Boys playing with big bubbles in a park

Parenting is serious work.  As a parent, you’re entirely responsible for keeping your children well fed, comfortable and clean.  You need to take care of them as infants, chase them through the toddler years, and then be sure they’re receiving the best possible education when they reach school age.  Parents need to encourage children to take part in activities, and then pull in the reins when they’re doing too much.

So, how much is too much?  Should your 9-year old really be taking part in football practice five days a week, or is three days fine?  It’s common for parents to be a little confused when determining how much is too much with reference to after school activities.

Parents feel there’s no problem with letting their kids take part as much as they like because, unlike studies, these activities are fun.  But too much activity can actually make a child ill.

Limiting after school activities can be a hard task.  The following guide will  assist you to decide if you child is doing too much:


At the age of five or six, children are just starting to learn to interact and respect discipline. At this point, after-school programs should be carefree and simple. At the beginning, one or two classes per week are good.  Once the child settles in, you can begin looking at other activities such as music programs or sports.

Grade 1:

First-grade students are just getting used to full days of classroom time, so limiting after school activities is critical.   Playground visits, play dates,  and one or two activities per week is recommended.  After the hardships of a full day at school, he or she will need a healthy outlet for pent up energy.   Noncompetitive sports and physical activities are the best choices for this age.  Stay away from competitive sports activities, as kids this age are too young to have to deal with winning and losing.

Grade 2:

At this stage of life, your child is old enough to voice thoughtful opinions on what activities he or she wants and likes.  There are programs involving computers, swimming, skating,  sports–whatever strikes a chord of interest.  Many children start music lessons at this age.  Encourage your child to  share his or her interests, and then select a program.  Bear in mind though, kids need to have time to be kids and just hang out.  At this age, limiting after school activities is still  necessary.

Grade 3:

Socialization begins to take center stage by the third grade. Team sports are a great choice for kids of this age, as are opportunities to draw, paint,  and develop motor skills.  Let your child explore areas of interests, but leave time for family and fun  activities.

Grade 4:

By the age of 9 or 10, kids are absolutely voicing opinions on what they like and don’t like.  This is a crucial age for personal development, so children need to be involved in activities that will push their self-confidence. Peer pressures are also starting to build, and group activities are important steps to learn stress management techniques.  However, beware of the homework demons that require your child to spend more time studying.  You’ll find that limiting after school activities to balance homework with other interests is crucial for your child’s success.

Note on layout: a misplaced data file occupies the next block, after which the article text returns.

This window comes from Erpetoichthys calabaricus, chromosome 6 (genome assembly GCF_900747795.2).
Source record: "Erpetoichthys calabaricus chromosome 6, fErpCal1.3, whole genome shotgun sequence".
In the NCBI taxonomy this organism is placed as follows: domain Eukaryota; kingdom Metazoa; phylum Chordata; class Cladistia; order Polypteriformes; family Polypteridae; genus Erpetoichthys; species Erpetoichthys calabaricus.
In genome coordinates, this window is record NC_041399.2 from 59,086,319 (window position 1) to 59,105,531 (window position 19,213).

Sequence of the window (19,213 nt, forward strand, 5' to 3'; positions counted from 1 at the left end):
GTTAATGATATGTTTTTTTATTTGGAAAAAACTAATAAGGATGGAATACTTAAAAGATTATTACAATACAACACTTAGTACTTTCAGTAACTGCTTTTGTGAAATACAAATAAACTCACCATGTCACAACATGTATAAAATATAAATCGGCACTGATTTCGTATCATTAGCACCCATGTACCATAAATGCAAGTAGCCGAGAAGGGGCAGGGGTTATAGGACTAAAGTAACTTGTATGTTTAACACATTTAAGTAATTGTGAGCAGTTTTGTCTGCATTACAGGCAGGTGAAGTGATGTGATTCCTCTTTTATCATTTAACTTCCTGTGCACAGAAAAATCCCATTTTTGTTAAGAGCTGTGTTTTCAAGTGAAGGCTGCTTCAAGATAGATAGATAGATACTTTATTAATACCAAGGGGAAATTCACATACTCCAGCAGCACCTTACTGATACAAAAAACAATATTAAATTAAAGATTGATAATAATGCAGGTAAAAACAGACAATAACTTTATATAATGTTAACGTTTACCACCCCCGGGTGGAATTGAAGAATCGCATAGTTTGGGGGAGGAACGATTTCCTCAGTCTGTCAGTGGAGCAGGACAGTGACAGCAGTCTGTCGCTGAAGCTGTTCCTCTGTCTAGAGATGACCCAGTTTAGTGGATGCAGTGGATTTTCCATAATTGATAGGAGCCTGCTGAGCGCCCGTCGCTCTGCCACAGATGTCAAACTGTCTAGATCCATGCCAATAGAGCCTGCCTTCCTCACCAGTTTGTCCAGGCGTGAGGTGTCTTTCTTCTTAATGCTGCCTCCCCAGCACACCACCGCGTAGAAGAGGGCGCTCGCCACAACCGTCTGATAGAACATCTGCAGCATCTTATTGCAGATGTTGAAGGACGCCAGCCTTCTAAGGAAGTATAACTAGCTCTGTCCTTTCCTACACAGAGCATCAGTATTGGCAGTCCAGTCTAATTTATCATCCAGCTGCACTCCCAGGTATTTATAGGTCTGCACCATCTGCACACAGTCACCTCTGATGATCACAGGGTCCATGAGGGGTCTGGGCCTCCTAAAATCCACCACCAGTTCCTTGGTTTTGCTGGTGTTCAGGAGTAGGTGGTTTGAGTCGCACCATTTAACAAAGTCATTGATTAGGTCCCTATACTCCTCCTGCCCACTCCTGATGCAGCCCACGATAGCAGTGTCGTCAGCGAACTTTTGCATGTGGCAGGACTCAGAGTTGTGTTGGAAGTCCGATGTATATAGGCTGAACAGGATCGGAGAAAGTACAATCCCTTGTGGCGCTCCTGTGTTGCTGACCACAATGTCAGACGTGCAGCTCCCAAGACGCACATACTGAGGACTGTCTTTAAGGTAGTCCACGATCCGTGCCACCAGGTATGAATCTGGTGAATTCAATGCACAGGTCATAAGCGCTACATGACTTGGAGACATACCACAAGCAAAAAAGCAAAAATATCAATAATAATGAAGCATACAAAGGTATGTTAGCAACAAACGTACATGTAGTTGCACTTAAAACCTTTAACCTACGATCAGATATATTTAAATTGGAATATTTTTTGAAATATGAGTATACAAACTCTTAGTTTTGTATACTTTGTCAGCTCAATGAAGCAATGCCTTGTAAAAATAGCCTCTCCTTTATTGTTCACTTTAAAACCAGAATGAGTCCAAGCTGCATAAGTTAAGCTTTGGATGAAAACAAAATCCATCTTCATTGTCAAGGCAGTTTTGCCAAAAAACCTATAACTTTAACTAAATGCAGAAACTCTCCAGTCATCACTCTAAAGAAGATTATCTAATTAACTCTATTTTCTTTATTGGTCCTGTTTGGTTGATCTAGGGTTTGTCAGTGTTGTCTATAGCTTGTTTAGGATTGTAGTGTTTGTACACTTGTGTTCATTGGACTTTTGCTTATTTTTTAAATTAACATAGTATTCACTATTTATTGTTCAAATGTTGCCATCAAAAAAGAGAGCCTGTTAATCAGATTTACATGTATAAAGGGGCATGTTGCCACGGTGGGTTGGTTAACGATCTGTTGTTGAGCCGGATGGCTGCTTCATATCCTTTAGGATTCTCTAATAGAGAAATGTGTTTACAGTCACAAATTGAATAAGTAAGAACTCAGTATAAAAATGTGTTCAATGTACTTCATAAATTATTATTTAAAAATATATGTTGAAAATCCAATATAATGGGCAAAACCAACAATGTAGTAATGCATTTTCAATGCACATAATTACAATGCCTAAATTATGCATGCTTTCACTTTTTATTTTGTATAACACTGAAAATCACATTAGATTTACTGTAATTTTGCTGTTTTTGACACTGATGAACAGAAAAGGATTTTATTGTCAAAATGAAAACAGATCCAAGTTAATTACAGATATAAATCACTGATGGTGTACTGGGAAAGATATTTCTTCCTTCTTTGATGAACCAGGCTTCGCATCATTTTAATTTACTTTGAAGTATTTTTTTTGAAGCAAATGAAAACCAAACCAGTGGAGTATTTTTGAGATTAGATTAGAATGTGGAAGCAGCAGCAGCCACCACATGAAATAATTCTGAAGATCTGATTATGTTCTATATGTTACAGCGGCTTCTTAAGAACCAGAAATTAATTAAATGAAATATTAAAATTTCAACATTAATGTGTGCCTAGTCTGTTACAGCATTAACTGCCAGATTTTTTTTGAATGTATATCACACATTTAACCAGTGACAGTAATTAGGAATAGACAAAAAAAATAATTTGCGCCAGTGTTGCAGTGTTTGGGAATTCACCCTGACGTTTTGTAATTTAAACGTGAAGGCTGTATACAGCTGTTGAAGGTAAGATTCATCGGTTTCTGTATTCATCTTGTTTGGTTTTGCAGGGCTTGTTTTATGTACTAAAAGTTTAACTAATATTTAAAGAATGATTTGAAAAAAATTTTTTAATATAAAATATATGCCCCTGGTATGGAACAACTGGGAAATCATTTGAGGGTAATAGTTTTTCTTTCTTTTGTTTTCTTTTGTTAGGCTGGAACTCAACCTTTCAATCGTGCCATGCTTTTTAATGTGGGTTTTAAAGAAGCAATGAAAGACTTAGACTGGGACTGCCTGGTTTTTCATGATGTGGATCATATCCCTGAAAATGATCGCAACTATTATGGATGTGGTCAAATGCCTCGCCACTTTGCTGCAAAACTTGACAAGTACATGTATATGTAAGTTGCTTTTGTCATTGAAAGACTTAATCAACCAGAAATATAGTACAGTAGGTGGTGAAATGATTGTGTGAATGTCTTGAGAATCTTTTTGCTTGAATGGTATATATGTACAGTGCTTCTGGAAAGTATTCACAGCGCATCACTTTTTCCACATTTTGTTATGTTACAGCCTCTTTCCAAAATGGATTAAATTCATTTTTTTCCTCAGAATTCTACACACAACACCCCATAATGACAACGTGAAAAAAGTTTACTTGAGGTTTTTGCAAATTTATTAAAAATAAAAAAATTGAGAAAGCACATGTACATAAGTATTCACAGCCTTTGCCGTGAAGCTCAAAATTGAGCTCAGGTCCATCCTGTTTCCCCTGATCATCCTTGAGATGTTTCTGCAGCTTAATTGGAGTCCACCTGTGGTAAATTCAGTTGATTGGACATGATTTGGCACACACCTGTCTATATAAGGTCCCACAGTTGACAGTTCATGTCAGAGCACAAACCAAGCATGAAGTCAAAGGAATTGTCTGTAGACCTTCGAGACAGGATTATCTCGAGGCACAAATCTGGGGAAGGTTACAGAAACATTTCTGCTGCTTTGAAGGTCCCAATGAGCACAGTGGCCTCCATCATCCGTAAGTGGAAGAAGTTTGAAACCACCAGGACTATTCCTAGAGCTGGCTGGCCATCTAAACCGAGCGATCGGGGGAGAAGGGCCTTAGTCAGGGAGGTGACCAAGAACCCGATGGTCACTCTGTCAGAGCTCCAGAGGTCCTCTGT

Grade 5:

Fifth graders are bursting with energy and like to do just about everything.  At this age, it’s typical for kids to want to set their studies aside to make room for fun activities.  Your direct  supervision is required.  This is a great age to get kids interested in community service activities that your whole family can take part in.

Middle school:

Your adolescent child is going through the most difficult phase of his or her young life.  Pre-teens feel the pressures of school,  athletic achievements, home responsibilities,  and most importantly (to them, at least) peers.  At this age, academic accomplishment can hit a slippery downward slope.  Steer your kid away from television, and encourage him or her to enhance their academic performance by taking part in  reading groups, scouting programs, chess clubs,  or even taking a second language course.  While your child is going through huge emotional changes, he or she is growing physically as well, and requires plenty of rest.  As a rule of thumb, additional activities should be limited to 16-20 hours a week.  Give your kids a little space, but watch carefully for indications of burnout.

The programs you  choose for your child, and the length of time you’re willing to let him or her take part, should be decided in part by your child’s temperament.  As a parent, you should closely observe your child’s activities and interests, and include his or her feedback in your decision.  Limiting after school activities is a vital part of being a responsible parent.

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